Description, life history, and habits
The beetle, which is 8-14 mm long, is stout and strongly convex and has a distinct tortoise-like shape. It varies from straw-coloured to reddish-brown, with darker marks on the back (Fig. 1).The fully grown larva (Fig. 4) is usually yellowish but sometimes pinkish, is covered with black spots, and has a dark stripe running down each side. When disturbed or alarmed the larva extrudes a pair of horn-like processes from near the rear end and ejects a strong-smelling spray.
Fig. 4 - Larvae of the eucalyptus tortoise beetle.
The only other insects which might be confused with Paropsis charybdis are other Australian tortoise beetles, Trachymela sloanei (Blackburn), and T. catenata (Chapuis). Adult Trachymela catenata are 6-8 mm long, dark brown, and covered with a fawn, flour-like dusting. At present they are only know from the Gisborne region. Trachymela sloanei are more widespread. Adults are 6-8 mm long with a mottled markings of black on fawn. Both adults and larvae feed at night, and during the day hide under loose bark.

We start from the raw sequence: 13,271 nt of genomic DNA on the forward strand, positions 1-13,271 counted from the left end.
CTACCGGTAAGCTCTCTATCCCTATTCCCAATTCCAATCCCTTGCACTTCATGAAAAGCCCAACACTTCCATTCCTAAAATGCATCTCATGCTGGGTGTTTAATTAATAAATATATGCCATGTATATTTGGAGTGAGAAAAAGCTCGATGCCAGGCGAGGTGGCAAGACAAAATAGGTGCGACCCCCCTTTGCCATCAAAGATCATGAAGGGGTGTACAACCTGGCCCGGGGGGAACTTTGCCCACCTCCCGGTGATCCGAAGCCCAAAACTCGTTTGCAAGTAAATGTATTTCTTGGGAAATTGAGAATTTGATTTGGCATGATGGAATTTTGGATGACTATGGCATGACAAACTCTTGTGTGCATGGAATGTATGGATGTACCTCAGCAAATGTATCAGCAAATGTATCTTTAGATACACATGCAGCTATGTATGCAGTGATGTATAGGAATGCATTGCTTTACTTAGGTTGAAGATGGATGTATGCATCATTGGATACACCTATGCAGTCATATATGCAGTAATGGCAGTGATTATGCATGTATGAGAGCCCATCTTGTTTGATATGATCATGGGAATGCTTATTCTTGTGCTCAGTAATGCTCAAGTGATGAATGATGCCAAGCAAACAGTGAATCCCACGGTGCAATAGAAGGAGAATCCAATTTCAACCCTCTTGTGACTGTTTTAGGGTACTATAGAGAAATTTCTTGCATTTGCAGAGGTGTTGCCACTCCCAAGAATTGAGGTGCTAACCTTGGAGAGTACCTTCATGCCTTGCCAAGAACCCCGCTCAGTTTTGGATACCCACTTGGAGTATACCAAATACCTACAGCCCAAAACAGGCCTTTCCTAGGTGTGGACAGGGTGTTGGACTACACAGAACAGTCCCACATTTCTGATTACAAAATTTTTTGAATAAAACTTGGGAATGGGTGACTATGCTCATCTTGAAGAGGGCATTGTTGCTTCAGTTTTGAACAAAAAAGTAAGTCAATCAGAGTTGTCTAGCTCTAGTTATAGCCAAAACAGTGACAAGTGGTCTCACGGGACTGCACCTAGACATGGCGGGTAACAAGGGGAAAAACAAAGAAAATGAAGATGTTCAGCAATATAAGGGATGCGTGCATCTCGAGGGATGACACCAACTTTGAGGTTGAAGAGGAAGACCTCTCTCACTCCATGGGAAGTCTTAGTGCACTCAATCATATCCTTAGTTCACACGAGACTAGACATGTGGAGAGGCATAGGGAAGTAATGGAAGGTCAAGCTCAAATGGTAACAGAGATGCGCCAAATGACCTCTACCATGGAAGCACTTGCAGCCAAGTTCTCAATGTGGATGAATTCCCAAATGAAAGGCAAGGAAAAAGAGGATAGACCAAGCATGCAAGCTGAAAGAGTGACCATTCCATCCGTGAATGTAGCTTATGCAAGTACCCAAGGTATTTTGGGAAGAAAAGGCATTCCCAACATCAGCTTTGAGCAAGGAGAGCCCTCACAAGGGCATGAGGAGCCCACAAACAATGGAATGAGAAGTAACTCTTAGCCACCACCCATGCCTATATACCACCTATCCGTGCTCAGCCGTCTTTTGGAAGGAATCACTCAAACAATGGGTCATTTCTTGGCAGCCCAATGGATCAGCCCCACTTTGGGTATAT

Adult P. charybdis overwinter in the leaf litter or under loose bark, emerging in spring before feeding and beginning oviposition. The date of emergence varies with location and temperature. Males are not ready to mate immediately upon emerging from overwintering, however females begin oviposition about two weeks after emergence whether mated or not. This can result in a large number of infertile eggs at the beginning of laying. In the laboratory, females are capable of laying 1500-2000 eggs in batches of 10-30 (Fig. 5) over several months in the laboratory, ensuring continuity of eggs throughout the season.